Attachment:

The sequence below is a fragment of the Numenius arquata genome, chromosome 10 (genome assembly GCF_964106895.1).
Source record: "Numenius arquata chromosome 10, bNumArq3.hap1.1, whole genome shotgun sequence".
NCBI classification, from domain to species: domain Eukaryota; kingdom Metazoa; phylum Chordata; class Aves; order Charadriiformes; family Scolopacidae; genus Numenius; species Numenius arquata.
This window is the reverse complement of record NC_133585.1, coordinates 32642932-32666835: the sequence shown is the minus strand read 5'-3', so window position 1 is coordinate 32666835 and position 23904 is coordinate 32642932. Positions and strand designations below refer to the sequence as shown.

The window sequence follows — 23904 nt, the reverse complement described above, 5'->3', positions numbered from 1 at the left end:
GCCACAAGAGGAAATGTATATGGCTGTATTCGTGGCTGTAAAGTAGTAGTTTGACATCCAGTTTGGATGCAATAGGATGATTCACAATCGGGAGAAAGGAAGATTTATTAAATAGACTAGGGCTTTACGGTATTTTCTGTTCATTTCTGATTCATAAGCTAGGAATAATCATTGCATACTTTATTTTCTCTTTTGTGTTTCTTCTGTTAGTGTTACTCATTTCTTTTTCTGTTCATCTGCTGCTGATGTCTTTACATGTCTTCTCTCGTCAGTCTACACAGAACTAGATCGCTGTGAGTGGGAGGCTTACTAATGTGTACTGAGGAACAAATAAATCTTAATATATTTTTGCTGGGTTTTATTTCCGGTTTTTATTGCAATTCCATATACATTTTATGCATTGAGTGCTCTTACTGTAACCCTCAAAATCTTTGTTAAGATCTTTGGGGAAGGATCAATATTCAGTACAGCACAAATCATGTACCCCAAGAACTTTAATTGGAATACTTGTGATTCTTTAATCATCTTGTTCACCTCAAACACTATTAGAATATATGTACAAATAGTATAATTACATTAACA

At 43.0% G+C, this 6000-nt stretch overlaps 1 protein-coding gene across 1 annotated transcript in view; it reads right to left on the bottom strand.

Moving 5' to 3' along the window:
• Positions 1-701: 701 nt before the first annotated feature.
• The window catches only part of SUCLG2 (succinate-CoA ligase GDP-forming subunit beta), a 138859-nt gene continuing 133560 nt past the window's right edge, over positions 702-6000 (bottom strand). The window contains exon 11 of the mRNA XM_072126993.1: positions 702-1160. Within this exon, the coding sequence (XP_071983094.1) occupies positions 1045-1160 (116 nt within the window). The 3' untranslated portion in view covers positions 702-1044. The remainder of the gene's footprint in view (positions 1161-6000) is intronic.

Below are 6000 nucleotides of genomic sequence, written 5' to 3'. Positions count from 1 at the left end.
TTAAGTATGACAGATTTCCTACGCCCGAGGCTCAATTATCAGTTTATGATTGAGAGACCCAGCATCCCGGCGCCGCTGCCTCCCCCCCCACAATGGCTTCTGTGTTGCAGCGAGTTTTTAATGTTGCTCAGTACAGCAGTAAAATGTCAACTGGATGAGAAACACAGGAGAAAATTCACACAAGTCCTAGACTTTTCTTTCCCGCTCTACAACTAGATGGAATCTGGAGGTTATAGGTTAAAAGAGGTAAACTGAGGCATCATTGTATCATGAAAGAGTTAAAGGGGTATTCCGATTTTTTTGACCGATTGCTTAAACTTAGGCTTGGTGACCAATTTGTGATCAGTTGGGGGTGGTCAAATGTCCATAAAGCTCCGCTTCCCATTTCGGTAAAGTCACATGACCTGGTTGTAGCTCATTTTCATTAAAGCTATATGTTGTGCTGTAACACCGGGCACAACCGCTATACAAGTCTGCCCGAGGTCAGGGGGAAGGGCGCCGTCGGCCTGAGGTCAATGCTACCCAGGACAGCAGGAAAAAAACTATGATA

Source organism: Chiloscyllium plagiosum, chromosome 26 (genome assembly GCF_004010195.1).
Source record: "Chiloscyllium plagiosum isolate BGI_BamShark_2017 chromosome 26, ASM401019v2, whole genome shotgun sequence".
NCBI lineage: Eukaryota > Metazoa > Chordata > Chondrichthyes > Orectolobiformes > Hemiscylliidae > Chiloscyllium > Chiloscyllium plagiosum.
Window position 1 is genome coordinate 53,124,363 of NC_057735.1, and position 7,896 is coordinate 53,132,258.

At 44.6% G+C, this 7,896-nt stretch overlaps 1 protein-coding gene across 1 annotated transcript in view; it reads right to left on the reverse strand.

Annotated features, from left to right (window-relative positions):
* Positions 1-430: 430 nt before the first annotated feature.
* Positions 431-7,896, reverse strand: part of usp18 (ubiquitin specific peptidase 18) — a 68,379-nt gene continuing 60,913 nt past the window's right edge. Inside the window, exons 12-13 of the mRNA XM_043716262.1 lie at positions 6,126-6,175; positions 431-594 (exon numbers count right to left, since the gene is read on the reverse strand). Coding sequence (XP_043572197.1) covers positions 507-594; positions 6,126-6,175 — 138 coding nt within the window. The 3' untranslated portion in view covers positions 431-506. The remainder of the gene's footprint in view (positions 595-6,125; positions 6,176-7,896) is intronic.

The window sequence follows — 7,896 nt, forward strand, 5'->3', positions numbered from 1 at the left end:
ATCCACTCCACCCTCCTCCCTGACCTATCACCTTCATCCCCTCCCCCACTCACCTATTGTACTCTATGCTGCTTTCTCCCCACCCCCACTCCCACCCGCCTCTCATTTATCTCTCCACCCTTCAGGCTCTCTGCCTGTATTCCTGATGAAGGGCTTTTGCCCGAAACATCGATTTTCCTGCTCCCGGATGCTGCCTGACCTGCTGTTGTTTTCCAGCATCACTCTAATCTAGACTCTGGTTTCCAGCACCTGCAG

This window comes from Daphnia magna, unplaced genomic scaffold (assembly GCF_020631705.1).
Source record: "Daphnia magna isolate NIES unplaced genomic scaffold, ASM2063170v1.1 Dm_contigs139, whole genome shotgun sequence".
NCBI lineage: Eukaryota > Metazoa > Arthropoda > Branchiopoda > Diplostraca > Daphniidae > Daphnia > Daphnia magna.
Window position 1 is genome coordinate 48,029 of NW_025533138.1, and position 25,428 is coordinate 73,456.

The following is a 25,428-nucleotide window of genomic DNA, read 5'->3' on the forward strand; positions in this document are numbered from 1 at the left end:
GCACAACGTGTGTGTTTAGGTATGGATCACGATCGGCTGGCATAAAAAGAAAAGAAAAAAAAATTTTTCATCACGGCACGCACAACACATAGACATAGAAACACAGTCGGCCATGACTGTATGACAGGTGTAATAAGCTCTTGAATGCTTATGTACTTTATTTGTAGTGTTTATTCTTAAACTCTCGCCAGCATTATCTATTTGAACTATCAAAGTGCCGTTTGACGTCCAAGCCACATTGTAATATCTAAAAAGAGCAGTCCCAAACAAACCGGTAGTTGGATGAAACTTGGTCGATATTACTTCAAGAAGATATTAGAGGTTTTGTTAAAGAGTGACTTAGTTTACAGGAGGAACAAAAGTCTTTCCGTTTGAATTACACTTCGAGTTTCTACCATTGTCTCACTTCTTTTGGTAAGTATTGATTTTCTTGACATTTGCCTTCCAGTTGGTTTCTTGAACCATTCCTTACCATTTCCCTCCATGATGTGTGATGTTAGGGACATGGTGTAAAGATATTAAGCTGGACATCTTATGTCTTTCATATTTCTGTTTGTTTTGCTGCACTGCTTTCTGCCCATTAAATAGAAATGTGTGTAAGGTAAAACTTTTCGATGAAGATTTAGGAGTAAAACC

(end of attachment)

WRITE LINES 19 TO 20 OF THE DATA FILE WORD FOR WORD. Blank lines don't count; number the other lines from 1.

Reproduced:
* Positions 1-430: 430 nt before the first annotated feature.
* Positions 431-7,896, reverse strand: part of usp18 (ubiquitin specific peptidase 18) — a 68,379-nt gene continuing 60,913 nt past the window's right edge. Inside the window, exons 12-13 of the mRNA XM_043716262.1 lie at positions 6,126-6,175; positions 431-594 (exon numbers count right to left, since the gene is read on the reverse strand). Coding sequence (XP_043572197.1) covers positions 507-594; positions 6,126-6,175 — 138 coding nt within the window. The 3' untranslated portion in view covers positions 431-506. The remainder of the gene's footprint in view (positions 595-6,125; positions 6,176-7,896) is intronic.